Hugh White AO

Emeritus Prof Hugh White AO

Emeritus Professor

Qualifications

BA(Hons) (Melbourne), BPhil(Oxon)

Contact details
+61 2 6125 1562
Building: Hedley Bull Building
Hugh White

Hugh White AO is Emeritus Professor of Strategic Studies at the Strategic and Defence Studies Centre of the Australian National University. He has worked on Australian and regional strategic, defence and foreign policy issues since 1980.

He has been an intelligence analyst, journalist, ministerial adviser, departmental official, think tanker and academic. In the 1990s he served as International Relations Adviser to Prime Minister Bob Hawke and as Deputy Secretary of Defence for Strategy and Intelligence. He was the principal author of Australia’s 2000 Defence White Paper.

His recent publications include How to Defend Australia, published by Black Inc. in 2019, Power Shift: Australia’s Future between Washington and Beijing published by Black Inc. in September 2010, and The China Choice: Why America should share power, published in Australia by Black Inc. in 2012, and by OUP in 2013. The China Choice has also been published in Chinese and Japanese.

In the 1970s Hugh White studied philosophy at Melbourne and Oxford Universities. He was awarded an Officer of the Order of Australia(AO) in the Queen’s Birthday honours in 2014 for distinguished service to international affairs, through strategic defence studies as an analyst, academic and adviser to government, and to public administration. In 2018, Hugh was granted the title of Emeritus Professor.

Career highlights

1985-1991 Senior Adviser to Defence Minister and Prime Minister; 1995-2000 Deputy Secretary for Strategy, Department of Defence; 2001-2004 Director of the Australian Strategic Policy Institute

Australia 360

Australia 360 – exploring the big issues that confront us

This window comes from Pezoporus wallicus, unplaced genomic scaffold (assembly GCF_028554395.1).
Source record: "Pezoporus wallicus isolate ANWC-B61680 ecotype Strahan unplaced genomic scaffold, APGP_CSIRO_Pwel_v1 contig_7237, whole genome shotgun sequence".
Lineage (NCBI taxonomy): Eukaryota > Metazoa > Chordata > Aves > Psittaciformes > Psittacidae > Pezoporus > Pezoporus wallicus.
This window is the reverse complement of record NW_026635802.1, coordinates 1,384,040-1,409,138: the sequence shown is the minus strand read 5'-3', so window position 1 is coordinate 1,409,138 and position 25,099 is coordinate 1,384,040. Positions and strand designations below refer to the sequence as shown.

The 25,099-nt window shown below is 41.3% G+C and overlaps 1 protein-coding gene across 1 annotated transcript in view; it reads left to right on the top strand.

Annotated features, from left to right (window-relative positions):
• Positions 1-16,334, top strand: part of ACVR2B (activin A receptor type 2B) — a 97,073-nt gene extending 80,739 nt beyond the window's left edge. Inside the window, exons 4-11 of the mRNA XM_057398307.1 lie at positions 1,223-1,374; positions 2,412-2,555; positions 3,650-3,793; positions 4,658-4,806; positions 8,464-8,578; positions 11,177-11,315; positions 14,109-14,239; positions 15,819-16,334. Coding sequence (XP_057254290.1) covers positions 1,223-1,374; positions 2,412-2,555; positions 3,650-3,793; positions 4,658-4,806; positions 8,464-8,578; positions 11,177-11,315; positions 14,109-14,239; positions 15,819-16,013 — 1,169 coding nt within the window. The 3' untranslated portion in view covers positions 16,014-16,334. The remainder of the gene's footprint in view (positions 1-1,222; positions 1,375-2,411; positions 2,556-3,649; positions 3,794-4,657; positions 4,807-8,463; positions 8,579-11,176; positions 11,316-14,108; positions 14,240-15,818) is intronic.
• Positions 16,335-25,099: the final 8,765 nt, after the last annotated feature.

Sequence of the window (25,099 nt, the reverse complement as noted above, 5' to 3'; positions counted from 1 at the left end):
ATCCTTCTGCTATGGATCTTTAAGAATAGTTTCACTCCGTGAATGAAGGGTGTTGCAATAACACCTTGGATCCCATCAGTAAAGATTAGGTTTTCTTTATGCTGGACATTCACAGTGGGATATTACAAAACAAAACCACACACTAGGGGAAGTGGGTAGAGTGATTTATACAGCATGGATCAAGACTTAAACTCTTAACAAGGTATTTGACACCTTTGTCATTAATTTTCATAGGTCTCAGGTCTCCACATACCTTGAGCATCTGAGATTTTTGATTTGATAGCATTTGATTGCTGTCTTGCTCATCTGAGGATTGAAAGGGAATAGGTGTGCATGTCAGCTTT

Young leaders and professionals gathered with leading researchers, thinkers and practitioners in the majestic Gandel Hall at the National Gallery of Australia on Wed 21 August to take a closer look

Q&A: Hugh White - How to defend Australia

Australia’s defence policy has always been a tight focus for Emeritus Professor Hugh White AO, although he has approached it from many different angles during his diverse career as an intelligence

Professor Hugh White

Don’t Panic: Australia without America

America has already lost the contest for primacy in Asia.

A member of the Chinese military marches before the welcoming ceremony for President Donald Trump and Chinese President Xi Jinping in Beijing. AP

Foreign policy: why we should expect more of ourselves

We are starting to turn the “soft bigotry of low expectations” against our own government, and therefore against ourselves.

Nikki Haley, United States ambassador to the United Nations, confers with an aide during an emergency meeting of the U.N. Security Council at United Nations headquarters, July 5, 2017 in New York City. Getty Images.

Empty US threats over North Korea are serving Beijing’s interests

When North Korea tested a ballistic missile back in February, the Trump administration threatened military action. They did the same thing when Pyongyang tested again on 4 July.

ILLUSTRATION : MIEL

Shangri-La Dialogue should address Asia's new strategic order

Each year, the Shangri-La Dialogue in Singapore provides a platform for Washington to affirm America’s strategic commitment to Asia, promote its policies to strengthen United States regional

US Defense Secretary Jim Mattis reviews Japanese troops with Japanese Defense Minister Tomomi Inada in Tokyo, 4 Feb, 2017. (Photo:US Dept of Defense)

China v US: Who needs allies?

People often argue that America’s alliances in Asia are a decisive advantage in its contest with China for regional strategic primacy.

Picture credits: Bryan Dorrough

Trump is not serious about dealing with North Korea

Call me an optimist, but I think war on the Korean Peninsula is very unlikely. That’s the good news.

The Foreign Minister seems blithely confident about America's willingness to lead in Asia

Bishop's doctrine of denial is no foreign policy future

Julie Bishop is anxious about Asia. She worries about intensifying economic competition as too many workers in rising economies chase too few consumers elsewhere.

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